Endometriosis can cause pain, bleeding and other issues like fatigue, diarrhea, constipation, bloating or nausea.1
It can lead to issues with your menstrual periods, including occasional heavy menstrual periods or bleeding between periods.1
And one of the most common questions is can you get pregnant with endometriosis?
The answer depends, and can be yes or no depending on circumstances. Let’s look more closely at endometriosis, its side effects, and whether you can get pregnant.
What is Endometriosis?
Endometriosis is caused when tissue similar to that which normally lines the inside of your uterus—the endometrium—grows outside your uterus. It most commonly affects your ovaries, fallopian tubes and the tissue lining your pelvis, and in rare instances the tissue grows beyond the area where pelvic organs are located.1
This tissue also acts like endometrial tissue in that it thickens, breaks down and bleeds with each menstrual cycle. Since the tissue can’t exit your body, it becomes trapped and surrounding tissue can become irritated. Endometriosis can also cause scar tissue and adhesions to develop, and these bands of fibrous tissue can cause pelvic tissues and organs to stick to each other.1
While it can cause fertility problems, the common misconception that endometriosis and infertility go hand-in-hand is not true, and can cause unnecessary stress.2
As for its prevalence, an estimated 1 in 10 reproductive-age women—or approximately 200 million women worldwide—may be suffering from endometriosis.3
What are the Symptoms of Endometriosis?
Pelvic pain particularly associated with menstrual periods is the main symptom, with some women reporting that their menstrual pain is far worse than usual, or increasing over time.1
Besides painful periods, other symptoms of endometriosis include:1
- Pain during or after sex.
- Pain with bowel movements or urination.
- Heavy bleeding during or between your periods.
- Fatigue, diarrhea, constipation, bloating or nausea, especially during menstrual periods.
As well, those seeking treatment for infertility often discover they have endometriosis.1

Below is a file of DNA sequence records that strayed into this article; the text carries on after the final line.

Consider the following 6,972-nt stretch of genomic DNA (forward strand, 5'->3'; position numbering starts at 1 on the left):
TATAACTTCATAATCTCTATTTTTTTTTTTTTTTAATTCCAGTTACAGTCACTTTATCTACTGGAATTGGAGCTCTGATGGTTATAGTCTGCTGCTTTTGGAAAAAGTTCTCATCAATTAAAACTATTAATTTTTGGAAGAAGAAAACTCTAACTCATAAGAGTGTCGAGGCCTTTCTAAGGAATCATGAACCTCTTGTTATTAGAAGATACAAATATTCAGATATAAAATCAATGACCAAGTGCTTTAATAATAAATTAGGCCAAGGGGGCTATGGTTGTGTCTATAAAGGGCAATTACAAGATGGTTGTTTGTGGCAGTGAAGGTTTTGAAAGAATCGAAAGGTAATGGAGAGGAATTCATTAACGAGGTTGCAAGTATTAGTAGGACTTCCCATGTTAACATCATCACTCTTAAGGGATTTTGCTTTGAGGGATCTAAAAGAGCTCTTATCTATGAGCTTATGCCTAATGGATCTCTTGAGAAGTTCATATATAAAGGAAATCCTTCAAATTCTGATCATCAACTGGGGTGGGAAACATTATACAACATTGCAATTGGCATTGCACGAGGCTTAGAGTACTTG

Finally, endometriosis is sometimes mistaken for other conditions that can cause pelvic pain, such as pelvic inflammatory disease; or it may be confused with abdominal conditions like irritable bowel syndrome.1 In women undergoing abdominal surgery for chronic pelvic pain or infertility, endometriosis represents one of the most common pelvic pathologies.3
Can you get Pregnant with Endometriosis?
Yes! Those with endometriosis should not lose hope about having a baby. While the growths can cause issues like blocking your fallopian tubes, or forming scar tissue that makes it harder to get pregnant, that doesn’t mean you are infertile.2
Doctors also reassure women who have been diagnosed with endometriosis that they don’t have to immediately seek a fertility specialist. It’s OK to try and get pregnant on your own.2
It’s also true that endometriosis may impact your fertility. There are a number of ways it can prevent a pregnancy, as the abnormal tissue may block the ovary from releasing eggs, block the fallopian tubes, prevent the proper functioning of the fallopian tubes, or prevent a fertilized egg from attaching to the uterus.4
Endometriosis may make it difficult to get pregnant—with some estimates stating that about one-third of women with endometriosis have trouble—but most women with endometriosis are still able to have children.4
Doctors encourage women not to panic about endometriosis, since there are many treatments available to help women with endometriosis and those having trouble getting pregnant.2
See A Doctor
If you have period pain that affects your usual activities, or you have other symptoms that lead you to suspect you have endometriosis, seek medical attention.4 The same is true if you’re having trouble getting pregnant.
Use our Physician Finder to find a doctor near you with expertise in women’s health, who can help determine if you have endometriosis, as well as help with treatment options and discuss getting pregnant.